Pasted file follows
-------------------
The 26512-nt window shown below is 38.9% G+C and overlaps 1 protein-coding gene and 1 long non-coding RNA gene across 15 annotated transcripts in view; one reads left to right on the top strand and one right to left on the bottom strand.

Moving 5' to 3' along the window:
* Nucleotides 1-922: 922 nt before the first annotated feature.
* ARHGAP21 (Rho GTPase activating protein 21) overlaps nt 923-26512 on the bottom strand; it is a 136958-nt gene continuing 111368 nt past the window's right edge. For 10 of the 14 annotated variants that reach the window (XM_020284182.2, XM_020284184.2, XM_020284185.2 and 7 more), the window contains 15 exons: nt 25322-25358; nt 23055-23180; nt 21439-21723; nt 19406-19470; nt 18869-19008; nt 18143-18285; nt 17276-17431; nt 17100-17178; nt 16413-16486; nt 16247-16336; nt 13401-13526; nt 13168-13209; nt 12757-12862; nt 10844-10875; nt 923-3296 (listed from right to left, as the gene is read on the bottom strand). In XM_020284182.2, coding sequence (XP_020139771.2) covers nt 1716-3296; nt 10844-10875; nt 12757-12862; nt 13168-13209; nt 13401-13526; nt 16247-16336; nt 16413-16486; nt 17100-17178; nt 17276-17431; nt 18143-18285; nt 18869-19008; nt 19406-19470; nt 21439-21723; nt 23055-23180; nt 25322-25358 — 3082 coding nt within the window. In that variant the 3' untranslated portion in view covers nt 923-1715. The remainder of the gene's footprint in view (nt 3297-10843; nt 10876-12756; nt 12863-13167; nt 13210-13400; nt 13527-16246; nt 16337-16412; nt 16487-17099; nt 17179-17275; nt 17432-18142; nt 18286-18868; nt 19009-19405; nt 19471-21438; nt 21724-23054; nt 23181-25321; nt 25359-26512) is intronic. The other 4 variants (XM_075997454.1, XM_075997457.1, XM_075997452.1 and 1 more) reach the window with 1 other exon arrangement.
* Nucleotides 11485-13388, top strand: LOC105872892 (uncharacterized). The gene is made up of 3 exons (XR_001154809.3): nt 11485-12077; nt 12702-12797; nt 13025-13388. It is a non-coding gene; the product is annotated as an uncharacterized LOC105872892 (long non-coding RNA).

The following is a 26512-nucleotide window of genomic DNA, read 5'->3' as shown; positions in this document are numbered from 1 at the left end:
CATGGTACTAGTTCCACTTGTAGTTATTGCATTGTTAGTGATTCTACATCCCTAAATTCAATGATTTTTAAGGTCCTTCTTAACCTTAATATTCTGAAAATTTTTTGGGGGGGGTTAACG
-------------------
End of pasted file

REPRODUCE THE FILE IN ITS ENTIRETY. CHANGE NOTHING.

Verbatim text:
The 26512-nt window shown below is 38.9% G+C and overlaps 1 protein-coding gene and 1 long non-coding RNA gene across 15 annotated transcripts in view; one reads left to right on the top strand and one right to left on the bottom strand.

Moving 5' to 3' along the window:
* Nucleotides 1-922: 922 nt before the first annotated feature.
* ARHGAP21 (Rho GTPase activating protein 21) overlaps nt 923-26512 on the bottom strand; it is a 136958-nt gene continuing 111368 nt past the window's right edge. For 10 of the 14 annotated variants that reach the window (XM_020284182.2, XM_020284184.2, XM_020284185.2 and 7 more), the window contains 15 exons: nt 25322-25358; nt 23055-23180; nt 21439-21723; nt 19406-19470; nt 18869-19008; nt 18143-18285; nt 17276-17431; nt 17100-17178; nt 16413-16486; nt 16247-16336; nt 13401-13526; nt 13168-13209; nt 12757-12862; nt 10844-10875; nt 923-3296 (listed from right to left, as the gene is read on the bottom strand). In XM_020284182.2, coding sequence (XP_020139771.2) covers nt 1716-3296; nt 10844-10875; nt 12757-12862; nt 13168-13209; nt 13401-13526; nt 16247-16336; nt 16413-16486; nt 17100-17178; nt 17276-17431; nt 18143-18285; nt 18869-19008; nt 19406-19470; nt 21439-21723; nt 23055-23180; nt 25322-25358 — 3082 coding nt within the window. In that variant the 3' untranslated portion in view covers nt 923-1715. The remainder of the gene's footprint in view (nt 3297-10843; nt 10876-12756; nt 12863-13167; nt 13210-13400; nt 13527-16246; nt 16337-16412; nt 16487-17099; nt 17179-17275; nt 17432-18142; nt 18286-18868; nt 19009-19405; nt 19471-21438; nt 21724-23054; nt 23181-25321; nt 25359-26512) is intronic. The other 4 variants (XM_075997454.1, XM_075997457.1, XM_075997452.1 and 1 more) reach the window with 1 other exon arrangement.
* Nucleotides 11485-13388, top strand: LOC105872892 (uncharacterized). The gene is made up of 3 exons (XR_001154809.3): nt 11485-12077; nt 12702-12797; nt 13025-13388. It is a non-coding gene; the product is annotated as an uncharacterized LOC105872892 (long non-coding RNA).

The following is a 26512-nucleotide window of genomic DNA, read 5'->3' as shown; positions in this document are numbered from 1 at the left end:
CATGGTACTAGTTCCACTTGTAGTTATTGCATTGTTAGTGATTCTACATCCCTAAATTCAATGATTTTTAAGGTCCTTCTTAACCTTAATATTCTGAAAATTTTTTGGGGGGGGTTAACG